But for those who can manage to avoid the obvious pitfalls of controversy, I’ve actually discovered the majority lead catastrophically dull lives. Or at least the bits they’re willing to tweet about should never make the autobiographies.

Unfollow button 

Unable to get a game for Manchester United, he’s filling his timeline with news about horseracing, when most United fans were still excitedly discussing a 5-0 thrashing of Bolton the same afternoon. But to be honest, the previous six months of twitter activity have hardly been riveting reading from Mr Owen either. I’m surprised it’s taken me this long to hit the unfollow button.

Other victims of sleep-inducing tweeting include, but are definitely not limited to, Charlie Adam, the king of overusing the retweet button, Cristiano Ronaldo who lets his PR team do the talking, Bacary Sagna informing us he has a day off, Shaun Wright-Phillips discussing his hairdresser and any footballer who has ever told the world he is sat in Nandos.

Rio Ferdinand, when he’s not revealing how poor his music taste is or overusing the phrase Stay on Your feet’ so much he’s created a merchandising opportunity, has hit on a useful feature: to answer fan questions. He’s done his ‘Rio Q&A’ a few times now and the idea seems revolutionary, fans can get the answers to all the questions they most want to know that the media outlets have never bothered to ask.

Sounds great. Until you realise every time one appears, it’s the same dull questions being answered, and most interesting or challenging questions get ignored. There isn’t even a journalist to twist the answers in to something verging on readable.

Back pages

But to be fair to the dullards, if they start tweeting anything vaguely interesting, it’s breaking news on Sky Sports and a slating beckons on the back pages of the tabloids. A (debateable) attempt at humour lands you a fine. I might choose the snooze-inducing path as well.

Controversial or dull, nothing will save a footballer from a barrage of twitter abuse from rival fans. Just like in a football stadium (unless your name is Matthew Simmons and you decide to take on Cantona) anything goes from behind your keyboard. Whether it’s swearing, name slinging, drug allegations or even in Robbie Savage’s case, fending off tweeters making jokes about his father who has Alzheimers.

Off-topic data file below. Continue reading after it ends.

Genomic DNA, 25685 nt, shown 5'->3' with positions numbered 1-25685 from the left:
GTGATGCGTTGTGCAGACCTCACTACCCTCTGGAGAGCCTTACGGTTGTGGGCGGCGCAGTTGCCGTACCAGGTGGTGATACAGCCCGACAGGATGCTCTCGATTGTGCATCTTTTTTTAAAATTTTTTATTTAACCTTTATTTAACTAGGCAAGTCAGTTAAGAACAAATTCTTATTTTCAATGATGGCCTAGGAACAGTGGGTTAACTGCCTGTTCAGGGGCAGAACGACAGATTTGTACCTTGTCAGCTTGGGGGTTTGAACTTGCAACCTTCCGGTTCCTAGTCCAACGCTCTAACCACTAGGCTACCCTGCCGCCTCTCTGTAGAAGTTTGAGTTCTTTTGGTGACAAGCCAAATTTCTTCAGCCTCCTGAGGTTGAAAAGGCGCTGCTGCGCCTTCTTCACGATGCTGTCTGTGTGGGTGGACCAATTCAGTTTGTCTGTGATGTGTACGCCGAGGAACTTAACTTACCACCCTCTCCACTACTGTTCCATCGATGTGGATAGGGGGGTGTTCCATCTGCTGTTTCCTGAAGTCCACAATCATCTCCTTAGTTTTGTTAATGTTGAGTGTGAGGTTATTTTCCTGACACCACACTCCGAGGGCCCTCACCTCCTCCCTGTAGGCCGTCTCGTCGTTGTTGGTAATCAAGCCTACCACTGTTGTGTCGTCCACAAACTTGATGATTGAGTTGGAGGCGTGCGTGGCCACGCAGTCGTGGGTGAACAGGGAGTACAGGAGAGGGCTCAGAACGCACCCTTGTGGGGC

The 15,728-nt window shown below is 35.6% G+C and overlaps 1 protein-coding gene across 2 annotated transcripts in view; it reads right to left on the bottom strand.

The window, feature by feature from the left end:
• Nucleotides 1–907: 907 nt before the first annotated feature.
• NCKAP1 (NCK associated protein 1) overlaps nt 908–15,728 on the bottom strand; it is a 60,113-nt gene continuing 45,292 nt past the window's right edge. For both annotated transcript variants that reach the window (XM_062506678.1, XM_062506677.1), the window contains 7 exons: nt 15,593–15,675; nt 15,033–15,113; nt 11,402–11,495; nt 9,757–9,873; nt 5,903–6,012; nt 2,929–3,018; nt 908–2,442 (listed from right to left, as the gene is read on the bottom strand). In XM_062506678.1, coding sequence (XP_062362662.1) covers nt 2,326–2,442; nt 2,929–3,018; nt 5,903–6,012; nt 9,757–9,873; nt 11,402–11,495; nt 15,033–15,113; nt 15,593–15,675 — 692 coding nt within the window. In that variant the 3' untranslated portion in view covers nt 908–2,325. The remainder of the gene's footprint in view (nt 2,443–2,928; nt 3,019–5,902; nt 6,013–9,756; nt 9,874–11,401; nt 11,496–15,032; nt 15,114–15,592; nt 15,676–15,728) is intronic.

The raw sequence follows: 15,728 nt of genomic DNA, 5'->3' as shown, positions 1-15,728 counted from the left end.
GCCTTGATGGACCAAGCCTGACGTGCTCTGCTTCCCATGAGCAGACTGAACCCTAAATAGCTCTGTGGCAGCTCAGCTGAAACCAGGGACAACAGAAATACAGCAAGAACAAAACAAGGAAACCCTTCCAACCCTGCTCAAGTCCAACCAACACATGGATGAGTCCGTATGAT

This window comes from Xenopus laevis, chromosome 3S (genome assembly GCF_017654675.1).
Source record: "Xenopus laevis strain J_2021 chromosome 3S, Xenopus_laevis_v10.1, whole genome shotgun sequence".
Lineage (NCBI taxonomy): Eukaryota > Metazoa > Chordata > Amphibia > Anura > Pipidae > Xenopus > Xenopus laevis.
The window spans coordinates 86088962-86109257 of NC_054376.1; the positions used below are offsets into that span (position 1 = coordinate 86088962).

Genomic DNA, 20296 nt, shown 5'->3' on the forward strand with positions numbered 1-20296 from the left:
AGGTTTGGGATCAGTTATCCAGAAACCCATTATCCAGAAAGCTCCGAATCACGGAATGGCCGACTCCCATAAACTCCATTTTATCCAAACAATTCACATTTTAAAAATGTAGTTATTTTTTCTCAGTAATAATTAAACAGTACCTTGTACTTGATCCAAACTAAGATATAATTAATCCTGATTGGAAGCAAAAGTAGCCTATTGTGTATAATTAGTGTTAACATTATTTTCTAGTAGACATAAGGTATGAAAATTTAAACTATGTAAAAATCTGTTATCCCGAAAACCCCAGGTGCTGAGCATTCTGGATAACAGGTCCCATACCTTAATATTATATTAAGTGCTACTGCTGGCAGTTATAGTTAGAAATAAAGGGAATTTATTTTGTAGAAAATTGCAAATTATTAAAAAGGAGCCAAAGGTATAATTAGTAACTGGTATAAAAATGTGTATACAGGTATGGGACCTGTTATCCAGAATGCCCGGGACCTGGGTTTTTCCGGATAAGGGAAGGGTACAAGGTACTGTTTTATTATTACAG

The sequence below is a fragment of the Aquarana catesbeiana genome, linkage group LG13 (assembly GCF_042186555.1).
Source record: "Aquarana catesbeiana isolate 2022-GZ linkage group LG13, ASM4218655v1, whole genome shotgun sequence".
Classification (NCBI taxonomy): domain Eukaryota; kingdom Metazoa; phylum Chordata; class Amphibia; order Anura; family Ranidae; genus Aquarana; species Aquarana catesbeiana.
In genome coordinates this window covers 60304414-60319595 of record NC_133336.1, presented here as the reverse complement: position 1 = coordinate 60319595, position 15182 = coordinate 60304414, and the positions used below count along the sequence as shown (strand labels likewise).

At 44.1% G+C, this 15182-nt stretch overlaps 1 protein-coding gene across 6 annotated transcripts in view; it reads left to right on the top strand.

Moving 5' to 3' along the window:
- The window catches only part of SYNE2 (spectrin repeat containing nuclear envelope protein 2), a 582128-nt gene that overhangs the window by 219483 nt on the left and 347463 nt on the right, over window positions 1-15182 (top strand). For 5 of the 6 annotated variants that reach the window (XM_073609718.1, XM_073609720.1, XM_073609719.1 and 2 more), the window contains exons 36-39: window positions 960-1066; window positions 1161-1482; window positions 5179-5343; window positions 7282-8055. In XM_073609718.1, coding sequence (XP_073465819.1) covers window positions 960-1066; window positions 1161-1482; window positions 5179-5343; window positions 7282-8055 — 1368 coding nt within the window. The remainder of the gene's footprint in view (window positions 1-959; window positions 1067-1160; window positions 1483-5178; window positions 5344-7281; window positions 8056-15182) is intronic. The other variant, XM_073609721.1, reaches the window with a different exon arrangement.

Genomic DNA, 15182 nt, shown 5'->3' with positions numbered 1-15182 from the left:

But most can count on the unwavering love from their own supporters at least. Darron Gibson was not so lucky, quitting twitter in a matter of hours after a barrage of abuse from Manchester United fans apparently under the impression he’s not quite good enough. “I hope you break both your legs” was one of the nicer comments, and also one of the ones with the least spelling mistakes.

Less than satisfied 

Kevin Davies also decided enough was enough after Bolton followers took to the web when they were less than satisfied with his performances. But that seems quite reasonable compared to what his wife, Emma, has had to put up with this week following Kevin’s tackle on Tom Cleverley. Apparently, given Emma is by definition an extension of her husband, some think she must be to blame for the ligament injury Cleverley suffered. No one said football fans were rational.

Ultimately, take out the troublesome controversial tweets, and we’re left with a load of dirge to skim through while we wait for something better to pop up on the timeline. It sounded like a lot of fun, but the reality is rather different. I think I’ll stick to reading their interviews.

However, if a footballer is in need of a quick popularity boost, the Emmanuel Frimpong method of taking to twitter to insult Piers Morgan is always worth a punt.

Story by Alex Porter